EPA Mandates Skin Absorption Tests

It is important for companies to understand the new tiered system to determine their regulatory obligations

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By Lynn Bergeson

On April 26, 2004, the United States Environmental Protection Agency (EPA) issued a final rule under the Toxic Substances Control Act (TSCA) requiring manufacturers and processors of 34 chemicals to conduct in vitro dermal-absorption-rate testing. OSHA has identified the data necessary for these chemicals and intends to use the data obtained under the rule to evaluate the need for "skin designations." Such skin designations alert employers, industrial hygienists and workers to the potential exposure to a chemical via absorption through the skin. A skin designation may result in changed workplace practices and enhanced personal protective equipment. The rule covers significantly more entities than previous TSCA rules. So, it is important for companies to understand the new tiered system to determine their regulatory obligations.

Broader testing

Firms that "manufacture or intend to manufacture, or process or intend to process" any chemical substance listed under the rule at any time from May 26, 2004, to the end of the test data "reimbursement period" are subject to the rule. This period begins when the last completed non-duplicative test is submitted to EPA and ends after an amount of time equal to that which had been required to develop the data, or five years, whichever is longer. TSCA requires "fair and equitable" reimbursement from manufacturers and processors for test costs incurred by those who are developing or submitting the data.

The test requirements will not apply to entities if the presence of a chemical cannot be ascertained "based on all information in your possession or control, as well as all information that a reasonable person similarly situated might be expected to possess, control, or know, or could obtain without an unreasonable burden."

Of significant interest, EPA has divided the companies subject to the rule into two tiers and set forth different regulatory obligations for the tiers.

Tier 1 entities are defined as those that manufacture or intend to manufacture a test rule substance, and that are not listed under Tier 2.

Tier 2 includes those firms not initially required to comply, and distinguishes between manufacturers and processors. Tier 2A entities are defined as those who manufacture or intend to manufacture a test rule substance solely as a byproduct; an impurity; a naturally occurring substance; a non-isolated intermediate; a component of a Class 2 substance (a variable-composition material or a complex combination of materials that separately can be considered a chemical substance); in amounts less than 1,100 lb (500 kg) annually; or in small quantities solely for research and development. Tier 2B entities are those that process or intend to process a test rule substance.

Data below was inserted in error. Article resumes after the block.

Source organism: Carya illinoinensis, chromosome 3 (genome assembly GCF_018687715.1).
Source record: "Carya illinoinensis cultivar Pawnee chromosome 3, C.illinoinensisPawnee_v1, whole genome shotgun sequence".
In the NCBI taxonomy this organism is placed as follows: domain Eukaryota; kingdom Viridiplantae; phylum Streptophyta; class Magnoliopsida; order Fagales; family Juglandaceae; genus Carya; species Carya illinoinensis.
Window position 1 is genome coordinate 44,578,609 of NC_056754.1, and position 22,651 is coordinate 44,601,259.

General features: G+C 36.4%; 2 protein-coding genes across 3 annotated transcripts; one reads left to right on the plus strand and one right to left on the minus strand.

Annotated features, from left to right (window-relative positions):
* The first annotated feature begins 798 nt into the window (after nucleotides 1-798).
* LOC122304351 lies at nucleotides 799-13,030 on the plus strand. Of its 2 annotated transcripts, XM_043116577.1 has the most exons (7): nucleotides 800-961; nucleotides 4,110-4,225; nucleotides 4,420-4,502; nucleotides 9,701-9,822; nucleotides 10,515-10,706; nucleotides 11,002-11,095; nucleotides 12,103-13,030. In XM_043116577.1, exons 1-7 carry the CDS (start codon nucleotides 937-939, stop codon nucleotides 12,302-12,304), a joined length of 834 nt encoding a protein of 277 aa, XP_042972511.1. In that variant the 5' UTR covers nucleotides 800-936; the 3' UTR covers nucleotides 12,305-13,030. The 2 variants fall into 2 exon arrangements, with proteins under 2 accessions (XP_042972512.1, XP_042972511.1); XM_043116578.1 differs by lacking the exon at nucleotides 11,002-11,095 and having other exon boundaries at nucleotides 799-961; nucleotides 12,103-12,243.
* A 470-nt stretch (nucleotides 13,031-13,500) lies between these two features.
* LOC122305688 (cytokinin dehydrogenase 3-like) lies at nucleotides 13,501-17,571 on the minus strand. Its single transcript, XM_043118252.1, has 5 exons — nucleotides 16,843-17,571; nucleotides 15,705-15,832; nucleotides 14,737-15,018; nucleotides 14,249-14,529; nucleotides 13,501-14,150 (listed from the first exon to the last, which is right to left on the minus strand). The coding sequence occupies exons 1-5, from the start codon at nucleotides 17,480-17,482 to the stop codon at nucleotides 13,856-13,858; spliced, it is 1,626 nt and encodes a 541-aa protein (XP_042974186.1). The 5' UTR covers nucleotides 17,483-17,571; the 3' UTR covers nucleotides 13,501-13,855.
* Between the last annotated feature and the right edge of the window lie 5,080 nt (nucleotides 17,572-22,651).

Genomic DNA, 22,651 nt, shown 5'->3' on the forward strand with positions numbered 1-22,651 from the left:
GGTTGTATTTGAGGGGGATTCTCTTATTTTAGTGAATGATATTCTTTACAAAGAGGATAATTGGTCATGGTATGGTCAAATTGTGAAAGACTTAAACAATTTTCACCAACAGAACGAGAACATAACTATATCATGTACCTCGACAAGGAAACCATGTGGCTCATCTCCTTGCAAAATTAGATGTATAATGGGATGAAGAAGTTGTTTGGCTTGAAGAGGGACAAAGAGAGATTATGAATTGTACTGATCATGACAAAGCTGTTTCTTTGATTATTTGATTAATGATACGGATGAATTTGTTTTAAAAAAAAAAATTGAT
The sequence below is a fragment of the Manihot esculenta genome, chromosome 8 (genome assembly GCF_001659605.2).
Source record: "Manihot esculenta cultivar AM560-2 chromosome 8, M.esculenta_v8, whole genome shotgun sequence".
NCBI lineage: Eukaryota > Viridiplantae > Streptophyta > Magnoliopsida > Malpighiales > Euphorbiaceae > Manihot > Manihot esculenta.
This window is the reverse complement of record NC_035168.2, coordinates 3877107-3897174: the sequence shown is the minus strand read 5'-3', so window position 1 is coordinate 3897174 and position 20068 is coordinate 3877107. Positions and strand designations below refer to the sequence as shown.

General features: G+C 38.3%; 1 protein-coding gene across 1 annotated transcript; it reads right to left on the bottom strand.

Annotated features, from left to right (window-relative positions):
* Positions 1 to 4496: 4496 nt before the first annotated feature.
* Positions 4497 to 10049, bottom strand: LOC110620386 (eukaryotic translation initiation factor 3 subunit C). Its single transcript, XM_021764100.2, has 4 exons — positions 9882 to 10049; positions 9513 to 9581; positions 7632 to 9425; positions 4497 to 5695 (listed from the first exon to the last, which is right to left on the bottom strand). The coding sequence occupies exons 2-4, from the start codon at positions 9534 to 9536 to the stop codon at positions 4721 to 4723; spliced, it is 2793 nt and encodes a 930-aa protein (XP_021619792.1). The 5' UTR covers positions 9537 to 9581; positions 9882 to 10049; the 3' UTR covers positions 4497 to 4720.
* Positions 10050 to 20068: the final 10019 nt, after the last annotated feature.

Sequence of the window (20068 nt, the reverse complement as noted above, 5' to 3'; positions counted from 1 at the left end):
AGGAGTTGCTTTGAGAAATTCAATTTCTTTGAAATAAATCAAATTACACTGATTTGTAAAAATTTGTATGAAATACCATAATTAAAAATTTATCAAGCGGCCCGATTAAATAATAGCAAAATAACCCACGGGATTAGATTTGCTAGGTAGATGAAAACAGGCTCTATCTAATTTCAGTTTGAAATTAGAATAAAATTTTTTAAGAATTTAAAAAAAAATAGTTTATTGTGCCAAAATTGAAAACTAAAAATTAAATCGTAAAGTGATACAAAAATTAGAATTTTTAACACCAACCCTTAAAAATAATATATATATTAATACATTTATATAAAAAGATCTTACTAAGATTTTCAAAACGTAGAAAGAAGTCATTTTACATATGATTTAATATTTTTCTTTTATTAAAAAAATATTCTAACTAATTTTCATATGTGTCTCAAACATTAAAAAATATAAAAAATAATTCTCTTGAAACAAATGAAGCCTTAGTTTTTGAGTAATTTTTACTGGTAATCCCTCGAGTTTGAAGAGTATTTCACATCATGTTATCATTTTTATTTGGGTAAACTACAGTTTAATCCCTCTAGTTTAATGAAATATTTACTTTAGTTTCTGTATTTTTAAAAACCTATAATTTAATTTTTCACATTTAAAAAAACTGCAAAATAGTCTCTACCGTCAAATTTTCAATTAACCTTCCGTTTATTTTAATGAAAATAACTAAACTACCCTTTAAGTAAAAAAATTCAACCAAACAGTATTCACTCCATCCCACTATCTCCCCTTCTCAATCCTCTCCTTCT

Tier 2A companies do not need to take any action unless no Tier 1 manufacturer notifies EPA of its intent to conduct testing, and EPA publishes a Federal Register notice directing Tier 2A entities to submit a letter of intent to test or an exemption application. Tier 2B entities need not take any action unless no Tier 1 or 2A manufacturer notifies EPA of its intent to conduct testing, and EPA publishes a Federal Register notice directing Tier 2B persons to submit a letter of intent to test or an exemption application.

Testing requirements

EPA mandates that the chemicals be tested according to the in vitro dermal-absorption-rate test standard set forth in the regulations implementing the final rule. The rule describes the procedures for measuring a permeability constant and two short-term absorption rates for liquid chemicals. EPA estimates that the total cost of providing test data on the 34 chemicals is about $34,000 per chemical.

Any firm that exports or intends to export one of the chemical substances identified in the final test rule is subject to the export notification requirements of TSCA Section 12(b).

Chemical Processing readers are advised to review the final test rule to assess whether and, if so, how it applies to their manufacturing operations.

Lynn Bergeson is a founding shareholder of Bergeson & Campbell, P.C., a Washington, D.C.-based law firm concentrating on industrial and agricultural chemical, medical device and diagnostic product approval and regulation; product defense; and associated business issues. The views expressed herein are solely those of the author.

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